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CLYDE PORT AUTHORITY (HUNTERSTON ORE TERMINAL) ORDER CONFIRMATION BILL (By Order)

Part of the debate – in the House of Commons at 12:00 am on 11th December 1973.

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Photo of Mr Teddy Taylor Mr Teddy Taylor , Glasgow Cathcart 12:00 am, 11th December 1973

My hon. Friend is wrong. There are only about six areas in Western Europe with the facilities that we have at Hunterston.

My hon. Friend the Member for Glasgow, Hillhead (Mr. Galbraith) suggested Ardrossan. But that has been there a long time. It is an industrialised area. It was only when the agricultural land of the Hunterston peninsula was suggested for industrial development that foreign companies became interested.

We have heard a number of references to stench and smoke. It is said that workers coming from the noise and stench of anvils do not want to find the same in this area. But I cannot see the relevance of that argument. Presumably the people of Ardrossan already have their share of stench. If it is proposed to give them additional stench, it can only mean that the argument is that if they have some stench already a little more will do them no harm.

When we as a nation contemplate spending so much money on major projects like Maplin, the Channel Tunnel and Concorde which may cost the taxpayer a fortune, it is fatal not to give every facility and encouragement to a project which will give Scotland an opportunity to produce cheap steel, which, after all, is crucial to our future.

If we were to put a steel mill somewhere else where it might not be so cheap, we should have to bear in mind the rules of the Common Market steel policy and of the ECSC. It is not possible or consistent with the rules to say that, although we do not want a cheaper project at Hunterston, we want a more expensive one elsewhere. That is neither possible nor legal under the terms of the ECSC. It is not possible to give subsidies to steel works so that they will locate themselves in places which are economically undesirable. If we do not have steel works in the cheapest possible sites, the cost of steel will be that much more. When we have a basing point system for steel pricing as we have under the Common Market rules, the price that we have to pay is the cost of production at the site plus transport costs. When we have the full effects of the basing point system, if we do not produce cheap steel we shall have to pay the market price plus transport costs. To say that we should abandon the Hunterston steel project and put it somewhere else more expensive but more socially desirable is not the real answer to our problems. It will only mean dearer steel, and we cannot subsidise steel developments under the Common Market rules.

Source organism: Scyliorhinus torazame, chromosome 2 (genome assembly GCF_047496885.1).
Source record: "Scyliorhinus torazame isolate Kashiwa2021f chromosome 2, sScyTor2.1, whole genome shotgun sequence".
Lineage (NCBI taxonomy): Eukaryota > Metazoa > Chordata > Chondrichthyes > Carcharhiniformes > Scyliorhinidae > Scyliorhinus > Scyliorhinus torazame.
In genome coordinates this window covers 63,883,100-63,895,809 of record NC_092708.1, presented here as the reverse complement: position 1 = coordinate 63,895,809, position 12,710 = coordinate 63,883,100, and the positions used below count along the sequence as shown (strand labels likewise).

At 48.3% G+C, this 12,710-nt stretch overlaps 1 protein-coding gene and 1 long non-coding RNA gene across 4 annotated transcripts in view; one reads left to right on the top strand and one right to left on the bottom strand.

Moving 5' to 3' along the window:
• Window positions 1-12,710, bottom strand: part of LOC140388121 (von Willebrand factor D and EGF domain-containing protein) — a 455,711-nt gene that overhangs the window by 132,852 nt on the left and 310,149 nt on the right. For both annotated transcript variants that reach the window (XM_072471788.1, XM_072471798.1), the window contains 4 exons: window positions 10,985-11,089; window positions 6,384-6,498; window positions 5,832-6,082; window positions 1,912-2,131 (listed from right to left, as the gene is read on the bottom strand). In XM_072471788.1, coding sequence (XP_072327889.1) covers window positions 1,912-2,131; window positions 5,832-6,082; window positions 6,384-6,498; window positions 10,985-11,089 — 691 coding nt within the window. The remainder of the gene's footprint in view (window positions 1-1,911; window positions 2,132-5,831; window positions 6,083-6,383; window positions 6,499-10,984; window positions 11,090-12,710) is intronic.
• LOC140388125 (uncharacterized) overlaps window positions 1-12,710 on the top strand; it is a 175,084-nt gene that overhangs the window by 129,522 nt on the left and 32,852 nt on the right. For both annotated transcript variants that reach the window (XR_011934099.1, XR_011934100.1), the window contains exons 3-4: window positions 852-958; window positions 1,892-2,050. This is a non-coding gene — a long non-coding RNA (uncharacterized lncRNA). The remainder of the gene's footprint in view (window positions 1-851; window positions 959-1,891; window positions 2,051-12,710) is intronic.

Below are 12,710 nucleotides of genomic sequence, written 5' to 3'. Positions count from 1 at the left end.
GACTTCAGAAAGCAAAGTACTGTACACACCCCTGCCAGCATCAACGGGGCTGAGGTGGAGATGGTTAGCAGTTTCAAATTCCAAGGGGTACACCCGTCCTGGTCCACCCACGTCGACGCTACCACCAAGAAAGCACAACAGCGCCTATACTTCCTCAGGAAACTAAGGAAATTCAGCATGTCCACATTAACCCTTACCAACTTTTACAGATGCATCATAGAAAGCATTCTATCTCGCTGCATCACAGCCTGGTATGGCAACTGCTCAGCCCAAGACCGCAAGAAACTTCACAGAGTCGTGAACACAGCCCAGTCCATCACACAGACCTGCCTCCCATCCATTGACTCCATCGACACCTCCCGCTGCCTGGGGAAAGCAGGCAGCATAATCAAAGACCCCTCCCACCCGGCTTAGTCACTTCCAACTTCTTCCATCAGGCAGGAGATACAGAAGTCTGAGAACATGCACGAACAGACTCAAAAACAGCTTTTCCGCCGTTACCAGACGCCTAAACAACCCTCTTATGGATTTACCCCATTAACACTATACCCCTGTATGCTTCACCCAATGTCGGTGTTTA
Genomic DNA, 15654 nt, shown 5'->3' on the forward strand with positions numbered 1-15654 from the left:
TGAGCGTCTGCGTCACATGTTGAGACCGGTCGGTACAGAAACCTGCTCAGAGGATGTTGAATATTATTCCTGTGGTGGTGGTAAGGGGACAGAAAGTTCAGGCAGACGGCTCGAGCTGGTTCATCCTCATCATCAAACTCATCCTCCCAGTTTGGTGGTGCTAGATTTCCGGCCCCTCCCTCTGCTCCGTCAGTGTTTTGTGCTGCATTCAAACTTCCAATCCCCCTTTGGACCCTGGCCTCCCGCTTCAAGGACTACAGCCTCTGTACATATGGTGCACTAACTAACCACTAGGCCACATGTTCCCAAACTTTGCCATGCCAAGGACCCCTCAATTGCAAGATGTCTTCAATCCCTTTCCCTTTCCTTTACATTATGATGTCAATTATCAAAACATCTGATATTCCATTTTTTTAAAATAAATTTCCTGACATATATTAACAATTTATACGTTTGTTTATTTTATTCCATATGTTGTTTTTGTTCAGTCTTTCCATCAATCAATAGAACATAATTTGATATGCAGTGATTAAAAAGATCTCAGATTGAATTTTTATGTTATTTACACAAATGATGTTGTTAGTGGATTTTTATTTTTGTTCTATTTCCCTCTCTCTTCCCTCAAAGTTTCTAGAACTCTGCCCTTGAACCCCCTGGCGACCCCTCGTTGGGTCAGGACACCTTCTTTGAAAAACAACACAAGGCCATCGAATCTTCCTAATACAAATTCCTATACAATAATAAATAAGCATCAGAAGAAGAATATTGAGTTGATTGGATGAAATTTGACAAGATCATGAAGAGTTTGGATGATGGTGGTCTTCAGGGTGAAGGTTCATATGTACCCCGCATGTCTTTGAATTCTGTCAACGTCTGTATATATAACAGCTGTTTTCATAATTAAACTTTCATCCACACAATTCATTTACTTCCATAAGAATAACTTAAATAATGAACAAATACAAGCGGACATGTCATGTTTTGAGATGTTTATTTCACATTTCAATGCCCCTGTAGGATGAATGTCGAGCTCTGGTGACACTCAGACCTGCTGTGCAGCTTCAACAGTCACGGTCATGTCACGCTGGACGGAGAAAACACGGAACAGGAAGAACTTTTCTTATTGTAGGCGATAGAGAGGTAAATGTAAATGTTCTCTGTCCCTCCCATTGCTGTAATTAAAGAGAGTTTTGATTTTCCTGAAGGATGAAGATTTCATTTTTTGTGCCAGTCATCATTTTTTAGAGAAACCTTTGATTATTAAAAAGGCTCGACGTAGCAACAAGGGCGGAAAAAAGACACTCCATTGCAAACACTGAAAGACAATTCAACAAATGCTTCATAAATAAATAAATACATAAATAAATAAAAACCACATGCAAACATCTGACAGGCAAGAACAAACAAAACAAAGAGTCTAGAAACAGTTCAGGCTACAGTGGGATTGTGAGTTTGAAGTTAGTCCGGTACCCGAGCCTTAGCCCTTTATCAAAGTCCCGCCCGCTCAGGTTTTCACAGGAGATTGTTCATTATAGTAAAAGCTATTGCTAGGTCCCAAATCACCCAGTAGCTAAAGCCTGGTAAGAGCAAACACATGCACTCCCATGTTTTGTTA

My fear has always been that with our entry into the Common Market we should have centralisation of industry and decision making in the centre of the Market just as we have had the pull to the centre of Britain and to the south for so many years. In Scotland we could well end up with great developments in tourism, Harris tweed, Scotch whisky and agriculture but with no development of Scotland as an industrial country which can stand on its own feet, as we have to under Common Market rules. The Common Market arrangements will ensure that we can no longer keep our industries going by subsidising our old industries. We shall have to stand on our own feet without subsidies. To that extent it is crucial to develop Hunterston and to ensure that we have new industrial development which can pay its way and hold itself up in competition with anyone.

I hope that the Government will not delay further on the Hunterston project but, instead, will make sure that in this unique site every facility is given to going ahead with the right development. I am not saying that the one proposed is the right one. However, if we delay we shall get the worst of both worlds.

The one factor holding up decisions has been the study by the nuclear inspectors. I understand that a report should be going to the Government very shortly giving their views on nuclear safety. When the Government have that guidance, I hope that within the limits of security the information will be made public so that we may know the reasons for holding up further decisions.

I hope that the House will approve the Bill. It can stand on its own. It is suitable and desirable for the steel industry to ensure that we get the larger ore carriers coming to Scotland and giving us cheaper ore. On the other hand, I hope that it is just a beginning and that there will be no unreasonable delay in going ahead with it.